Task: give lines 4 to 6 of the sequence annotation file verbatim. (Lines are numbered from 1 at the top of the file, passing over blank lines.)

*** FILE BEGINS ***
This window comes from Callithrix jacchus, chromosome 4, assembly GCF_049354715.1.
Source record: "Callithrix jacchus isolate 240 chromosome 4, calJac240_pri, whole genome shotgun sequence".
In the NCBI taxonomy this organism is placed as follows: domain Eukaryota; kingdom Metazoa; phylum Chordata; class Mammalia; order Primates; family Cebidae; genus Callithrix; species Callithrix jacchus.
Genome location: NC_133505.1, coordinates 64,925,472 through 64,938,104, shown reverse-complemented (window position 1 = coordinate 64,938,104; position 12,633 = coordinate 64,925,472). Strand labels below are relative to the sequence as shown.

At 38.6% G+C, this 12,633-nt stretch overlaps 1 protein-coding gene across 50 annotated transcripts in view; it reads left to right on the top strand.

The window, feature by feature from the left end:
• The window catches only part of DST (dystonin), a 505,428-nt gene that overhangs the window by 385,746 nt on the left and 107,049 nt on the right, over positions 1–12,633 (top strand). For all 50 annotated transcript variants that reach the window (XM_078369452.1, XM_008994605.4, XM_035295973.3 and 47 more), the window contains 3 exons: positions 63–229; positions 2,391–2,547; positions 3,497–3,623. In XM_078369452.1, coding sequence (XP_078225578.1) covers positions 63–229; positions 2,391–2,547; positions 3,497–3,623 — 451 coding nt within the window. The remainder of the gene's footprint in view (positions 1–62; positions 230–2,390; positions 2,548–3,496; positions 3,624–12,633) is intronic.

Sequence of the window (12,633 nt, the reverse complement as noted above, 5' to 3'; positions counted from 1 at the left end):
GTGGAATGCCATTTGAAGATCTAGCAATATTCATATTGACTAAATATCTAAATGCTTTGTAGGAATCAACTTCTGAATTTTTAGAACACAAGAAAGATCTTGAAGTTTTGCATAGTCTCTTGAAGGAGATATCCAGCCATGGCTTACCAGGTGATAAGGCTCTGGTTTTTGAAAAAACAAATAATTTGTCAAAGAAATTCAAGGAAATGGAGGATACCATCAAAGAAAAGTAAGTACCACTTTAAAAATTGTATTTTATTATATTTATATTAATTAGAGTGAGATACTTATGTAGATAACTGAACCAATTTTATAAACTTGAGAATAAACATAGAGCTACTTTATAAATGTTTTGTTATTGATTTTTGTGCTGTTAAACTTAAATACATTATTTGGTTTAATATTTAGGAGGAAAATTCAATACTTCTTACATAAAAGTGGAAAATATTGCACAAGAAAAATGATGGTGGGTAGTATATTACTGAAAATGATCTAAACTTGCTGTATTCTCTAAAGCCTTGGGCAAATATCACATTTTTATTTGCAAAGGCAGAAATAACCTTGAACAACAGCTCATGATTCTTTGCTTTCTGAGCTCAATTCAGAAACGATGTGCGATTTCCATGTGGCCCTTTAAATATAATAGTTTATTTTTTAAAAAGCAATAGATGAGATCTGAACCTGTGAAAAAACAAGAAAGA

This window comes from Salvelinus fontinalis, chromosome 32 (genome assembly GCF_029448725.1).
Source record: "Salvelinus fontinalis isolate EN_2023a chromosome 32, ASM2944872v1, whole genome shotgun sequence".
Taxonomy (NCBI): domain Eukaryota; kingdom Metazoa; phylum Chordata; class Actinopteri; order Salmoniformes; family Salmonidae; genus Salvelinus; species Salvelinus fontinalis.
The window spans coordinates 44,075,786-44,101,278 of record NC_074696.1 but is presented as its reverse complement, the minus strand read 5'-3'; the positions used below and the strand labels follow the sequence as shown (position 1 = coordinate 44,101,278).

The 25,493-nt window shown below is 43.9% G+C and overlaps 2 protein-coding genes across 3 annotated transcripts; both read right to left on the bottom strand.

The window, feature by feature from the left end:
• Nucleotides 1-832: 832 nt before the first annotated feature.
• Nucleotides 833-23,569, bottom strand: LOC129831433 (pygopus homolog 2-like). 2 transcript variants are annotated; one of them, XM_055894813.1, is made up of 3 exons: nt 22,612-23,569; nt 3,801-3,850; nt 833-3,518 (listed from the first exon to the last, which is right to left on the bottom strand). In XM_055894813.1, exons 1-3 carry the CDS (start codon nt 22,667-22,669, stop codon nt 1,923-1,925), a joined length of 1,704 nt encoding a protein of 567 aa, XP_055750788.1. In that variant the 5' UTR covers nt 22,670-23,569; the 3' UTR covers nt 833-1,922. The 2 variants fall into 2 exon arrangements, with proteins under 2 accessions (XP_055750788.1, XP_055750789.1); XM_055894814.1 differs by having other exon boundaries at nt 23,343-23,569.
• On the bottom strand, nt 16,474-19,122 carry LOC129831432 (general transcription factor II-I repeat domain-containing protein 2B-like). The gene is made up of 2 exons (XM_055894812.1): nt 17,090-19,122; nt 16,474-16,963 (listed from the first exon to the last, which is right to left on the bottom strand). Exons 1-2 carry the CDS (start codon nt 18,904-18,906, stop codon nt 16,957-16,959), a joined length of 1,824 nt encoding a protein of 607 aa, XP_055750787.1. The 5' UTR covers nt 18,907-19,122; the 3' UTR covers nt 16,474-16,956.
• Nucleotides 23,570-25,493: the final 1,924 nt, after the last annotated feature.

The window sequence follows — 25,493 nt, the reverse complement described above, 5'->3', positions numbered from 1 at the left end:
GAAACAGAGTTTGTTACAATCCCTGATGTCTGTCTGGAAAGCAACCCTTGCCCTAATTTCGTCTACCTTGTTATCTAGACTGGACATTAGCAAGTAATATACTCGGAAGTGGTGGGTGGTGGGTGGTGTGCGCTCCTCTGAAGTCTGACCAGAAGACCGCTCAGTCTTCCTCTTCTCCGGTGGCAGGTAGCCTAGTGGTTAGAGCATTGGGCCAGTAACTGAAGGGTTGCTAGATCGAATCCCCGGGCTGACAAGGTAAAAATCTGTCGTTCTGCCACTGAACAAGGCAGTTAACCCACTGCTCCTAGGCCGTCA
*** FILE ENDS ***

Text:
Genome location: NC_133505.1, coordinates 64,925,472 through 64,938,104, shown reverse-complemented (window position 1 = coordinate 64,938,104; position 12,633 = coordinate 64,925,472). Strand labels below are relative to the sequence as shown.

At 38.6% G+C, this 12,633-nt stretch overlaps 1 protein-coding gene across 50 annotated transcripts in view; it reads left to right on the top strand.

The window, feature by feature from the left end: